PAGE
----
In Part 1 of this article we learned about The Luxury Institute and its new whitepaper titled “Wealth and Luxury Trends 2011 and Beyond” .We also introduced the first trend noted in the whitepaper, which I want to explore further in this part of the article.
To remind you, Trend 1 is Luxury CRM Culture Dramatically Supersedes Operational CRM. In this portion of the Institute’s whitepaper, the author explores the use of CRM (Customer Relationship Management) tools to help retailers segment, market and communicate better with their customers. For non-profits, using CRM (Constituent Relationship Management) systems have been picking up steam for about a decade. For us, we look to such databases to better segment, market and communicate with our donors.
So, what else can fundraisers learn from this trend? I’ll quote from the Institute’s whitepaper: “CRM is ineffective without customer-facing [NP read: constituent-facing] people who use the data to Outbehave the competition and deliver personalized and extraordinary customer [NP read: constituent] experiences.”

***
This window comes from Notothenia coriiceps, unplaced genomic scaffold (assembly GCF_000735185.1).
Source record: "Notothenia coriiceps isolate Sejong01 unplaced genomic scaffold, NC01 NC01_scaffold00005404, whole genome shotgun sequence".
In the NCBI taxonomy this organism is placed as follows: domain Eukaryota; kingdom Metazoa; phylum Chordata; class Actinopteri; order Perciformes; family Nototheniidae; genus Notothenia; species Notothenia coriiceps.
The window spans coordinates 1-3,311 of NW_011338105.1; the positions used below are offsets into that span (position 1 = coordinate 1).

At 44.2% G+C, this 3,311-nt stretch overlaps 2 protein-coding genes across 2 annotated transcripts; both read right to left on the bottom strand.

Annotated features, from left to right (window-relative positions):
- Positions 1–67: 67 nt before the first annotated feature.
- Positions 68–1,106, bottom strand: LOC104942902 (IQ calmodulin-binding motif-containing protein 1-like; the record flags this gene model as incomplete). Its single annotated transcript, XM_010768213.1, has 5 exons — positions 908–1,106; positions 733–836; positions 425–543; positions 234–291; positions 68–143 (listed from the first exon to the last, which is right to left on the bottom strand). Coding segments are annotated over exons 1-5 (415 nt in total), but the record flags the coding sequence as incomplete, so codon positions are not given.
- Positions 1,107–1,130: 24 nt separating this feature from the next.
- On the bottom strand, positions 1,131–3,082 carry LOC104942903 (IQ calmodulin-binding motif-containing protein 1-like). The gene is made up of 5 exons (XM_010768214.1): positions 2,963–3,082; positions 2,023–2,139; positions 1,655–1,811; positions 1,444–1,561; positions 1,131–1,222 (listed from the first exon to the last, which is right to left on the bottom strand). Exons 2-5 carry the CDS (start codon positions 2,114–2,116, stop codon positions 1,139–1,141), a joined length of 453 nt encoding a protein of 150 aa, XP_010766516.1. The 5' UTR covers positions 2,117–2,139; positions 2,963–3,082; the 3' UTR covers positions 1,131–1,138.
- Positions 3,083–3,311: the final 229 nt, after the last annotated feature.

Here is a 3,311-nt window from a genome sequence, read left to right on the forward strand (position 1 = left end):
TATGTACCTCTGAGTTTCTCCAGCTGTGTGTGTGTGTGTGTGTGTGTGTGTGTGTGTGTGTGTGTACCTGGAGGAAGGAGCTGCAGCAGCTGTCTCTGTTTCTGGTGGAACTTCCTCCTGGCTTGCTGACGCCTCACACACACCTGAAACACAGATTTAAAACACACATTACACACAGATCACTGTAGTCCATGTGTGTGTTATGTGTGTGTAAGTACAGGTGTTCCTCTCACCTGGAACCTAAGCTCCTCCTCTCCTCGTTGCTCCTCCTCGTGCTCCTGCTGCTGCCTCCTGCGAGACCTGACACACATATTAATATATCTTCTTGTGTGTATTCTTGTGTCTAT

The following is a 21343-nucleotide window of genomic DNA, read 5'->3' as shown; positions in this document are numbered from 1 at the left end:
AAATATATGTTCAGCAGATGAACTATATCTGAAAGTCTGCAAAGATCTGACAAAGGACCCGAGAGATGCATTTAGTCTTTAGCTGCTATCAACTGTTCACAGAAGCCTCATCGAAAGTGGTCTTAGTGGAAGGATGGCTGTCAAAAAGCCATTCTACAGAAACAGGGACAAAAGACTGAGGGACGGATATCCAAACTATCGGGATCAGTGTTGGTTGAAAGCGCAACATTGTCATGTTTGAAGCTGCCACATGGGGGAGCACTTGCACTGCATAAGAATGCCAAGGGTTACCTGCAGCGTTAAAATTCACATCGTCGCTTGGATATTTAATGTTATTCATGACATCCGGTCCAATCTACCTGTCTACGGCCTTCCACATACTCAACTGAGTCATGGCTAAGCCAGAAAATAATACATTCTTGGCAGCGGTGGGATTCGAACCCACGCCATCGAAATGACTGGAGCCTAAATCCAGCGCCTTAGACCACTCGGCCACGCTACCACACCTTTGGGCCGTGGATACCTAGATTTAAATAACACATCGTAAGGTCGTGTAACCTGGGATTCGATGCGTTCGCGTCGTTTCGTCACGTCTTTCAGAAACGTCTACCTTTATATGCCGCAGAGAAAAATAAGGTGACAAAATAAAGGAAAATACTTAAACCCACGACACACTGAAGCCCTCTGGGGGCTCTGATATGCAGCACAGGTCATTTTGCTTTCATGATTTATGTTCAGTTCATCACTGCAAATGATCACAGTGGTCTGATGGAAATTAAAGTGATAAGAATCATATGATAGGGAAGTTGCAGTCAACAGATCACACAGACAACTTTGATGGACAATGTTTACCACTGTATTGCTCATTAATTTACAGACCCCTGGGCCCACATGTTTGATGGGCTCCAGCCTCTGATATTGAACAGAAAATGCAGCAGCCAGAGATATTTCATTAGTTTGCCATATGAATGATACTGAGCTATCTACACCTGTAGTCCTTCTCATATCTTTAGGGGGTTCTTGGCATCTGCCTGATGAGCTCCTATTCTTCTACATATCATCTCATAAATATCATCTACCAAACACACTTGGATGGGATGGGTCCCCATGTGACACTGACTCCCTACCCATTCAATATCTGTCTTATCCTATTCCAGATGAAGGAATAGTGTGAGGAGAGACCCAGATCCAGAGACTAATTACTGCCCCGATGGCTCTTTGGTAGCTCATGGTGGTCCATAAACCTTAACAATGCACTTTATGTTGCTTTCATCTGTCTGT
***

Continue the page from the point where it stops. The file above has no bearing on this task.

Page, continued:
While I understand that we are not competing with other non-profits in the same way retailers are competing for customer loyalty, it is true that we are competing for finite capacity held by our prospects. Why should a prospect give the major gift to your non-profit instead of to another non-profit they support equally? Or, why should a prospect make a major gift to a non-profit at all?
The Institute’s sentiment of personalization holds true with the old fundraising adage “people give to people.” And, it has shown up in a number of other non-profit focused studies such as “The 2008 Study of High Net Worth Philanthropy” published by Bank of America in March 2009. This study found that the top two reasons why high net worth households stop supporting an organization are that (1) they no longer felt personally connected to the organization and (2) they decided to support other causes.
To summarize there are two important items. We must first collect data and information on our constituents. But more importantly, simply collecting data is not enough. We must also be able to use it in our decision-making processes in order for it to make a difference. In one word: Personalization. Sometimes called donor-centric fundraising, or in the case of the Institute’s article, customer-centric relationships.